A printed copy of the instrumentum laboris, or working document, for the world Synod of Bishops on synodality is seen in the Vatican press office June 20. (CNS/Lola Gomez)
When the Vatican released the working document for the synod on synodality on June 20, many Catholics, including those calling for church reform, expressed hope that the next steps toward the October 2023 and 2024 gatherings will continue a process of dialogue, openness and potential for change.
We agree: The 60-page document, called the instrumentum laboris, includes several positive signs that the three-year synodal process may be the beginning of a significant shift in the church. At the very least, it looks like it will not be a "done deal," as were gatherings of bishops under previous popes.
Instead, most — though not all — issues raised during synodal listening sessions around the world made it into the document that is a blueprint for the conversations in Rome in the fall. The ordination of women to the priesthood is the glaring exception, though there is mention of possible "new ministries" for women to effectively participate in "discernment and decision-making bodies."
The document does raise the possibility of women's ordination as deacons, as well as issues of access to the priesthood for married men, reparations for sexual abuse and abuse of power, and the integration of LGBTQ+ Catholics (and it uses the term "LGBTQ+" — previously stripped from post-synodal documents).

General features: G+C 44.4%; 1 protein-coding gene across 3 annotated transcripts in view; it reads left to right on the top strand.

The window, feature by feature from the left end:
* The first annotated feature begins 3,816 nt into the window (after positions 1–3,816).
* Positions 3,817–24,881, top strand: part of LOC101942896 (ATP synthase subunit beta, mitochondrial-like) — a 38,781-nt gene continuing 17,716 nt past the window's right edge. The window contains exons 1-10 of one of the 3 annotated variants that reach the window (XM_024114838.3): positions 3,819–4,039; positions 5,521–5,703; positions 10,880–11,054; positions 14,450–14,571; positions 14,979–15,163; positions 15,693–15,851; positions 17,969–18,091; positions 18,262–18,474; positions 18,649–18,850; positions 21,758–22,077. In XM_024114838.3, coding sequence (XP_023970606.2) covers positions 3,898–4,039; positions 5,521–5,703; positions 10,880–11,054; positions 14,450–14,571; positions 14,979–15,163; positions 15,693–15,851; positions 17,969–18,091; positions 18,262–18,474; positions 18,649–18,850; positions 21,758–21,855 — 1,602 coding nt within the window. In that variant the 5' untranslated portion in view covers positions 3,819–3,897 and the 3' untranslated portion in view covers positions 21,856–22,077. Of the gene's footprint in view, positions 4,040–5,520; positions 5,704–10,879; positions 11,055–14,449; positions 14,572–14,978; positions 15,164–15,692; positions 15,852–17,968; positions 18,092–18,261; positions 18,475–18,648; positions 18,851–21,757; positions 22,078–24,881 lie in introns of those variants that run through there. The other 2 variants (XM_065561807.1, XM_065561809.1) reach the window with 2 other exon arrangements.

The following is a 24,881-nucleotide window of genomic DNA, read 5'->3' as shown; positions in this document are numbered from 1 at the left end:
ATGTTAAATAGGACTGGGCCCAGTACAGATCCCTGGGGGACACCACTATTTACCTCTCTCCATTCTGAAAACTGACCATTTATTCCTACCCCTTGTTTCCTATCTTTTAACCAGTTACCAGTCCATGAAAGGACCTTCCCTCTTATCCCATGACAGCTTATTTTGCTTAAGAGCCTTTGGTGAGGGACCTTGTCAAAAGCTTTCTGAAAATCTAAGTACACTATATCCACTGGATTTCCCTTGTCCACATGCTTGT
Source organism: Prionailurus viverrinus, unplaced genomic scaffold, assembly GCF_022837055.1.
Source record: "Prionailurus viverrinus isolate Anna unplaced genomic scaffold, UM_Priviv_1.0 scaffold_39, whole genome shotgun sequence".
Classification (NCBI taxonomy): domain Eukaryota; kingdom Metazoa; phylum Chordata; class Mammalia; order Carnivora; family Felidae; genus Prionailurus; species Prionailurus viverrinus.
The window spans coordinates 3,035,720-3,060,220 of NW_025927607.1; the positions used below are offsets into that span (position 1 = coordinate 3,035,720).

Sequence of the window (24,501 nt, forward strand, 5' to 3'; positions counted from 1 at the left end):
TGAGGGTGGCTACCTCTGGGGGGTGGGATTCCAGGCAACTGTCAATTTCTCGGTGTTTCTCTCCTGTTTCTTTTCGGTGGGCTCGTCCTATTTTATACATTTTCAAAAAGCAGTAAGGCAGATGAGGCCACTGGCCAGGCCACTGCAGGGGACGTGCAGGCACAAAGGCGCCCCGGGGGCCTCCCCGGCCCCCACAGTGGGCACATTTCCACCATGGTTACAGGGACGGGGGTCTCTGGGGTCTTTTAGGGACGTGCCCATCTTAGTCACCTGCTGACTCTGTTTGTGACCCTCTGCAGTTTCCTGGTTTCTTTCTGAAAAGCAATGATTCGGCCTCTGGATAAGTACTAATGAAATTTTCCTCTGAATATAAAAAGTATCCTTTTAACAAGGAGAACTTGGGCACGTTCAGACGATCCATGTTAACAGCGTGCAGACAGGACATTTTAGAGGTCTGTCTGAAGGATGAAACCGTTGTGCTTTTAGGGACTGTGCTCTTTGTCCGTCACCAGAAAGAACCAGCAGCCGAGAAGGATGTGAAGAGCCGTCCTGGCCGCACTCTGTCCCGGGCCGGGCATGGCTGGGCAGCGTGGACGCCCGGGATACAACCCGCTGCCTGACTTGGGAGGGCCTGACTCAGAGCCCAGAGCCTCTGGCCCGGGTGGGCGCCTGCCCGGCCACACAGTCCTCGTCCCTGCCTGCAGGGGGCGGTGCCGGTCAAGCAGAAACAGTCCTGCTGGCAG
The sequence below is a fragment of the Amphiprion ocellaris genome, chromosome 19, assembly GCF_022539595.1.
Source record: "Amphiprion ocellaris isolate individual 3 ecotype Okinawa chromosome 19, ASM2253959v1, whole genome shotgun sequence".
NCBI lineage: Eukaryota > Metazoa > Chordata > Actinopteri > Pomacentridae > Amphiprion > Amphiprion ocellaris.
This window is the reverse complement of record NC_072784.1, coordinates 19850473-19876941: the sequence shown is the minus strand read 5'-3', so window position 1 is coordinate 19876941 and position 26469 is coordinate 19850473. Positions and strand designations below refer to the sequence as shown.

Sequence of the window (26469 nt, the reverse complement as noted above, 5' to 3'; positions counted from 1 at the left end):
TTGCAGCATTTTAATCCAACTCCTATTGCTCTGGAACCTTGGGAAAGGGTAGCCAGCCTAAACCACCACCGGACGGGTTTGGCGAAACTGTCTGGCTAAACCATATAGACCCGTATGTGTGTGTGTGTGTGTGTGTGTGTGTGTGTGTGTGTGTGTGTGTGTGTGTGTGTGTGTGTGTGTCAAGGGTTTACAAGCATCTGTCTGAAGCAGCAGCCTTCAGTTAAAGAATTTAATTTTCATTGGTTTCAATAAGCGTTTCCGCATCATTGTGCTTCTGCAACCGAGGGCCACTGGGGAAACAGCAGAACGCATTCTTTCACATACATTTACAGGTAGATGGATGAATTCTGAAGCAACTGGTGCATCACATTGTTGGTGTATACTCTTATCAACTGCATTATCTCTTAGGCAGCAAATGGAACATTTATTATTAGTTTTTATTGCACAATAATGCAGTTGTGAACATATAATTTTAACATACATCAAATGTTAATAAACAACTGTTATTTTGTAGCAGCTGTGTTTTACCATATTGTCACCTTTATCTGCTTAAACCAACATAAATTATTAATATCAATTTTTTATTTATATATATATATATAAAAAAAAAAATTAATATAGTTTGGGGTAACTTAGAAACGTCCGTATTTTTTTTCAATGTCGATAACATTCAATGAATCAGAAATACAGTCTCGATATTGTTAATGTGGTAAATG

Some of these topics have been part of previous synods (particularly the Amazon synod and the synod on youth and young people), so we can't claim this is a first for them to be on a synod agenda. But neither have they disappeared from the documents and discussion as this synodal process has progressed, as some progressive Catholics feared.
Instead, it's clear these are issues that are, as one activist put it, no longer "on the margins." And they are issues that sadly prompt much of the exodus of U.S. Catholics from regular Mass attendance and affiliation with the church.
The working document also focuses on how the church can better address the challenges of the modern world, including serving the poor, migrants, the disabled and victims of sexual abuse, violence and other injustices. Such an outward-facing perspective is urgent and needed.
In addition, the format of this instrumentum laboris itself is unique. In the past, working documents served as initial drafts of the final report, but this one is structured with an introductory section followed by a series of questions meant to guide synod discussions. As NCR columnist Michael Sean Winters put it: "Whoever came up with the idea of framing the document in terms of questions, rather than a draft text, deserves a bonus." The lack of predetermined answers to the questions is encouraging.
To be sure, the process has not been seamless. Some bishops and pastors in the United States did the bare minimum — or less — in the first phase of the consultative conversations. During the continental phase, the bishops' handpicked delegates for the North American grouping reportedly veered in different directions than the diocesan phase conversations. During recent synodal listening sessions with U.S. theologians, concerns surfaced about issues missing from the continental document — especially racism. And the U.S. bishops' insistence that the theologians keep the conversations confidential seemed antithetical to the openness of the synodal process.
Yet, we can't help but remain encouraged, especially given the historic addition of lay men and women who will, for the first time, be full voting members, when 370 participants meet for the first session Oct. 4-29. The selection and announcement of those lay members will be the next big signal about what to expect as the synod process moves forward.